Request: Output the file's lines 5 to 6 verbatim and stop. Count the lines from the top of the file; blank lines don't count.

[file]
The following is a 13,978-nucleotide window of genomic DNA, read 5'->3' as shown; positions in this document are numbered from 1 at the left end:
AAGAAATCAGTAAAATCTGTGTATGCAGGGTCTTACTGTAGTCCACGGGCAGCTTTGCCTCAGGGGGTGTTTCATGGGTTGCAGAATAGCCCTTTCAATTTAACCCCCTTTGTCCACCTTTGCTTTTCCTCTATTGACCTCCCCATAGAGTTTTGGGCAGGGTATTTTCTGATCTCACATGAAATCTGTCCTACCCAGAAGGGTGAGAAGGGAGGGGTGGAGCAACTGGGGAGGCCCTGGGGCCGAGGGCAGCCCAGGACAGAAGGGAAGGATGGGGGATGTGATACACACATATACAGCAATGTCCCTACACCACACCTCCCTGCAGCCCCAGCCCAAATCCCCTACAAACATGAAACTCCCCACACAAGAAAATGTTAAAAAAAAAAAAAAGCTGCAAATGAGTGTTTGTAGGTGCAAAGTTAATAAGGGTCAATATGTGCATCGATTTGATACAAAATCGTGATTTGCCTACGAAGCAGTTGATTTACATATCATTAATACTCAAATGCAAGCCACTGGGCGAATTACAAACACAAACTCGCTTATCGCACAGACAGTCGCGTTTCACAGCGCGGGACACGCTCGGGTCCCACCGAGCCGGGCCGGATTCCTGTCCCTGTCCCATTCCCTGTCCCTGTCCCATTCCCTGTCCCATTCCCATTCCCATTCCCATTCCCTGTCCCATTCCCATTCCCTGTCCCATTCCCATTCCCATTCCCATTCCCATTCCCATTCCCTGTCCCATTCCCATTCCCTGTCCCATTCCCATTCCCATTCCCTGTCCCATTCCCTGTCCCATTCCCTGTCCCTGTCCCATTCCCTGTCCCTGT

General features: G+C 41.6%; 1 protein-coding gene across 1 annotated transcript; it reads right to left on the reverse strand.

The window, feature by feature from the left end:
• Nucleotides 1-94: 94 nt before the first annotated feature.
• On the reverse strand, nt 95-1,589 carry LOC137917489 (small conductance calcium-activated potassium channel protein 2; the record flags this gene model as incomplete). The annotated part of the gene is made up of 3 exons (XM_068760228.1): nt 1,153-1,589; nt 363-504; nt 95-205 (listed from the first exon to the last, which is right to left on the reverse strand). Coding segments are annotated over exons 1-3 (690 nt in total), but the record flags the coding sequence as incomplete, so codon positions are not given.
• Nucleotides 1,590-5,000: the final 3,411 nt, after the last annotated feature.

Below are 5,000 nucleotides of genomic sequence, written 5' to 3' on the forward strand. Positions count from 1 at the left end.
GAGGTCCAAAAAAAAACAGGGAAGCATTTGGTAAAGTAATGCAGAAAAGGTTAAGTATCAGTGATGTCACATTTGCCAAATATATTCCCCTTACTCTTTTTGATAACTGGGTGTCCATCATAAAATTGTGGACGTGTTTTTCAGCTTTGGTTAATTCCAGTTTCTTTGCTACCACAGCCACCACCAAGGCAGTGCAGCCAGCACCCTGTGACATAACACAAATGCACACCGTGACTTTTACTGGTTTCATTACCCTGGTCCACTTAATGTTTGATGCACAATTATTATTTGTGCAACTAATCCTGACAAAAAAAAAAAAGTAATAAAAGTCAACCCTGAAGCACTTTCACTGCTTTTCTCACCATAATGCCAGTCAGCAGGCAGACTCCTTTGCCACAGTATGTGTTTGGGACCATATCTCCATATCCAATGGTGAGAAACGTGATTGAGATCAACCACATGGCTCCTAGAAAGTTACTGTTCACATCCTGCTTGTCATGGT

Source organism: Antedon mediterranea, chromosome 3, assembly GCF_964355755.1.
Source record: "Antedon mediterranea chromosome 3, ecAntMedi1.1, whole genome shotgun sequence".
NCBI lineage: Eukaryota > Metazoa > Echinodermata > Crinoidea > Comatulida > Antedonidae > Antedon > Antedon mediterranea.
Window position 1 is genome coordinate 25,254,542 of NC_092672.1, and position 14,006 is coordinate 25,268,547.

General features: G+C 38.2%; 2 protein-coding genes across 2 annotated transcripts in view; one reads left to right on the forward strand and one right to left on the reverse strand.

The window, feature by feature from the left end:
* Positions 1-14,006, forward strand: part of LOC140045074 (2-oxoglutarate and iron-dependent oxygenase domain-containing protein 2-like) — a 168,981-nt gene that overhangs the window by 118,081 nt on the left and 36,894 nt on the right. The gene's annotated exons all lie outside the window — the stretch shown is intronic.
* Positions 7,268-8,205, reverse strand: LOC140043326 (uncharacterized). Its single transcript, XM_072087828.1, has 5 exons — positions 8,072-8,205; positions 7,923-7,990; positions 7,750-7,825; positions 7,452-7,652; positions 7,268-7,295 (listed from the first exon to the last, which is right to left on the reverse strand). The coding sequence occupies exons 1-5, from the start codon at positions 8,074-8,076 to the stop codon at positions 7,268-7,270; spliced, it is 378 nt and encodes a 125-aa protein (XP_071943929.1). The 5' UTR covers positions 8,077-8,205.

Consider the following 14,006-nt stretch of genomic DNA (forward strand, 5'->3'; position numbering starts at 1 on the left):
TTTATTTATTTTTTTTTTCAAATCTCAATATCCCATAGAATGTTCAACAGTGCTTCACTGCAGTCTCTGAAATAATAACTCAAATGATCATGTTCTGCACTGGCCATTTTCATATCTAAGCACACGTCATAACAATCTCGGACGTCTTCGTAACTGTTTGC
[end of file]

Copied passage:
• Nucleotides 1-94: 94 nt before the first annotated feature.
• On the reverse strand, nt 95-1,589 carry LOC137917489 (small conductance calcium-activated potassium channel protein 2; the record flags this gene model as incomplete). The annotated part of the gene is made up of 3 exons (XM_068760228.1): nt 1,153-1,589; nt 363-504; nt 95-205 (listed from the first exon to the last, which is right to left on the reverse strand). Coding segments are annotated over exons 1-3 (690 nt in total), but the record flags the coding sequence as incomplete, so codon positions are not given.